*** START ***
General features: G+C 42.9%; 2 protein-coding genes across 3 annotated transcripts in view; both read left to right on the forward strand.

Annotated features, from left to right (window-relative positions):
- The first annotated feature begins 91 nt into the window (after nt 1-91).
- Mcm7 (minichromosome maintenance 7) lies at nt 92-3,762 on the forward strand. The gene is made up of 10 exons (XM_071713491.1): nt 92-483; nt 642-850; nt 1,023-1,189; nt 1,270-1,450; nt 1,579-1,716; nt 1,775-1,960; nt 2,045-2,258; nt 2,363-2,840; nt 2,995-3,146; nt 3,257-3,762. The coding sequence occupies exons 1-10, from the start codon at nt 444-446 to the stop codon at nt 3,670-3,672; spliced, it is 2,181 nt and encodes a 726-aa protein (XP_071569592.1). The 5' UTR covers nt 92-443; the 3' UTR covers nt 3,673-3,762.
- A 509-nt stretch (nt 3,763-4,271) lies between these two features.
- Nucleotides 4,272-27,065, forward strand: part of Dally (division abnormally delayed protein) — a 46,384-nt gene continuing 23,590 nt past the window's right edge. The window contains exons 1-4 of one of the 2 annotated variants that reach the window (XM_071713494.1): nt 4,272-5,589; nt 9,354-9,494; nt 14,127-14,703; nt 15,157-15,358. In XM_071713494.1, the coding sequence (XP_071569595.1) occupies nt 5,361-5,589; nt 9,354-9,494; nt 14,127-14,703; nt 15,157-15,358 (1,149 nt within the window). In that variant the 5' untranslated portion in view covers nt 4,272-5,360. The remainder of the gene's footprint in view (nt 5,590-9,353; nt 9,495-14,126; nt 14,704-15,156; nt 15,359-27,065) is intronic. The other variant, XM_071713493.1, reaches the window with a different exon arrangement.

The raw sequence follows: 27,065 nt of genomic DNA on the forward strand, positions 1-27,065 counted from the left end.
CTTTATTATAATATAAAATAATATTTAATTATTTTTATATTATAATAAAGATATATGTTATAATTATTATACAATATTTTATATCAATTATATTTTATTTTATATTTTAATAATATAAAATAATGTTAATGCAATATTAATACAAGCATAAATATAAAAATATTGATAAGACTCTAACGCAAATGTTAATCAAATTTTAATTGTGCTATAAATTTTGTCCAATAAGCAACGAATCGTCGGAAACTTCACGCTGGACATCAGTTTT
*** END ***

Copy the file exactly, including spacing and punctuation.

General features: G+C 42.9%; 2 protein-coding genes across 3 annotated transcripts in view; both read left to right on the forward strand.

Annotated features, from left to right (window-relative positions):
- The first annotated feature begins 91 nt into the window (after nt 1-91).
- Mcm7 (minichromosome maintenance 7) lies at nt 92-3,762 on the forward strand. The gene is made up of 10 exons (XM_071713491.1): nt 92-483; nt 642-850; nt 1,023-1,189; nt 1,270-1,450; nt 1,579-1,716; nt 1,775-1,960; nt 2,045-2,258; nt 2,363-2,840; nt 2,995-3,146; nt 3,257-3,762. The coding sequence occupies exons 1-10, from the start codon at nt 444-446 to the stop codon at nt 3,670-3,672; spliced, it is 2,181 nt and encodes a 726-aa protein (XP_071569592.1). The 5' UTR covers nt 92-443; the 3' UTR covers nt 3,673-3,762.
- A 509-nt stretch (nt 3,763-4,271) lies between these two features.
- Nucleotides 4,272-27,065, forward strand: part of Dally (division abnormally delayed protein) — a 46,384-nt gene continuing 23,590 nt past the window's right edge. The window contains exons 1-4 of one of the 2 annotated variants that reach the window (XM_071713494.1): nt 4,272-5,589; nt 9,354-9,494; nt 14,127-14,703; nt 15,157-15,358. In XM_071713494.1, the coding sequence (XP_071569595.1) occupies nt 5,361-5,589; nt 9,354-9,494; nt 14,127-14,703; nt 15,157-15,358 (1,149 nt within the window). In that variant the 5' untranslated portion in view covers nt 4,272-5,360. The remainder of the gene's footprint in view (nt 5,590-9,353; nt 9,495-14,126; nt 14,704-15,156; nt 15,359-27,065) is intronic. The other variant, XM_071713493.1, reaches the window with a different exon arrangement.

The raw sequence follows: 27,065 nt of genomic DNA on the forward strand, positions 1-27,065 counted from the left end.
CTTTATTATAATATAAAATAATATTTAATTATTTTTATATTATAATAAAGATATATGTTATAATTATTATACAATATTTTATATCAATTATATTTTATTTTATATTTTAATAATATAAAATAATGTTAATGCAATATTAATACAAGCATAAATATAAAAATATTGATAAGACTCTAACGCAAATGTTAATCAAATTTTAATTGTGCTATAAATTTTGTCCAATAAGCAACGAATCGTCGGAAACTTCACGCTGGACATCAGTTTT